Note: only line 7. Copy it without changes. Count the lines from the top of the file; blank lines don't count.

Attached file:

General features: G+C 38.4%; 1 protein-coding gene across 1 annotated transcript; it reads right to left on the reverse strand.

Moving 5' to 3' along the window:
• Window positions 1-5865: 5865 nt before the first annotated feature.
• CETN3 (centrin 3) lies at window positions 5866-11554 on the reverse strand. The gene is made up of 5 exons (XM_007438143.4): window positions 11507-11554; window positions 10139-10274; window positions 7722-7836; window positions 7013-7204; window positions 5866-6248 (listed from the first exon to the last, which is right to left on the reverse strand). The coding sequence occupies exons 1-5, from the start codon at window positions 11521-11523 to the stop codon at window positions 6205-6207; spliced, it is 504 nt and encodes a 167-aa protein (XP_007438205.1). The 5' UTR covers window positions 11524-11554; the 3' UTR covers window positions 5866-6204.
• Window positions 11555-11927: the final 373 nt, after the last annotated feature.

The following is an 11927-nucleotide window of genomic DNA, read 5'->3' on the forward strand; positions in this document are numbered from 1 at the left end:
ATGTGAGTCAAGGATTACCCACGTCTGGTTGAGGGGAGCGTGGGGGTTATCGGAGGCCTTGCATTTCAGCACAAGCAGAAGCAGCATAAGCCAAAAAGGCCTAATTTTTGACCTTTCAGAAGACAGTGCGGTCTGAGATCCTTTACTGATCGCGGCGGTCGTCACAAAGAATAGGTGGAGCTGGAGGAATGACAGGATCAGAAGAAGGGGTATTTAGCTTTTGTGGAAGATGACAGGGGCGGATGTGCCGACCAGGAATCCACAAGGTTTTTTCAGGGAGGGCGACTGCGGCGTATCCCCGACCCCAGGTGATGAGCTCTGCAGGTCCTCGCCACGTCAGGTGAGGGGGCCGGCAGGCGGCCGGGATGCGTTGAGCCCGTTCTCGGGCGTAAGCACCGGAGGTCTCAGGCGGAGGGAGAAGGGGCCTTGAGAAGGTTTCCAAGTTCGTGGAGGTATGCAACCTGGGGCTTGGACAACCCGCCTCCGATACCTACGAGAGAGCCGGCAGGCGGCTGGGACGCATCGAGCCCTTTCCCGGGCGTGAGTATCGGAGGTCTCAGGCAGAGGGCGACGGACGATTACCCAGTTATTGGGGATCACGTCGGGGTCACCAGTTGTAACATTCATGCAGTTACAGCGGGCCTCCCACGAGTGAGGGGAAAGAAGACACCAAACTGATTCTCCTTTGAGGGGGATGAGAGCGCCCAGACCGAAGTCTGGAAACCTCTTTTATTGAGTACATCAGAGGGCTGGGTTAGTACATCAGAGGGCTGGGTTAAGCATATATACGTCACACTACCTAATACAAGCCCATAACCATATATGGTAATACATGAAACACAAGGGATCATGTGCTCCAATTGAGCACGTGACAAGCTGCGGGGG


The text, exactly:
ATGTGAGTCAAGGATTACCCACGTCTGGTTGAGGGGAGCGTGGGGGTTATCGGAGGCCTTGCATTTCAGCACAAGCAGAAGCAGCATAAGCCAAAAAGGCCTAATTTTTGACCTTTCAGAAGACAGTGCGGTCTGAGATCCTTTACTGATCGCGGCGGTCGTCACAAAGAATAGGTGGAGCTGGAGGAATGACAGGATCAGAAGAAGGGGTATTTAGCTTTTGTGGAAGATGACAGGGGCGGATGTGCCGACCAGGAATCCACAAGGTTTTTTCAGGGAGGGCGACTGCGGCGTATCCCCGACCCCAGGTGATGAGCTCTGCAGGTCCTCGCCACGTCAGGTGAGGGGGCCGGCAGGCGGCCGGGATGCGTTGAGCCCGTTCTCGGGCGTAAGCACCGGAGGTCTCAGGCGGAGGGAGAAGGGGCCTTGAGAAGGTTTCCAAGTTCGTGGAGGTATGCAACCTGGGGCTTGGACAACCCGCCTCCGATACCTACGAGAGAGCCGGCAGGCGGCTGGGACGCATCGAGCCCTTTCCCGGGCGTGAGTATCGGAGGTCTCAGGCAGAGGGCGACGGACGATTACCCAGTTATTGGGGATCACGTCGGGGTCACCAGTTGTAACATTCATGCAGTTACAGCGGGCCTCCCACGAGTGAGGGGAAAGAAGACACCAAACTGATTCTCCTTTGAGGGGGATGAGAGCGCCCAGACCGAAGTCTGGAAACCTCTTTTATTGAGTACATCAGAGGGCTGGGTTAGTACATCAGAGGGCTGGGTTAAGCATATATACGTCACACTACCTAATACAAGCCCATAACCATATATGGTAATACATGAAACACAAGGGATCATGTGCTCCAATTGAGCACGTGACAAGCTGCGGGGG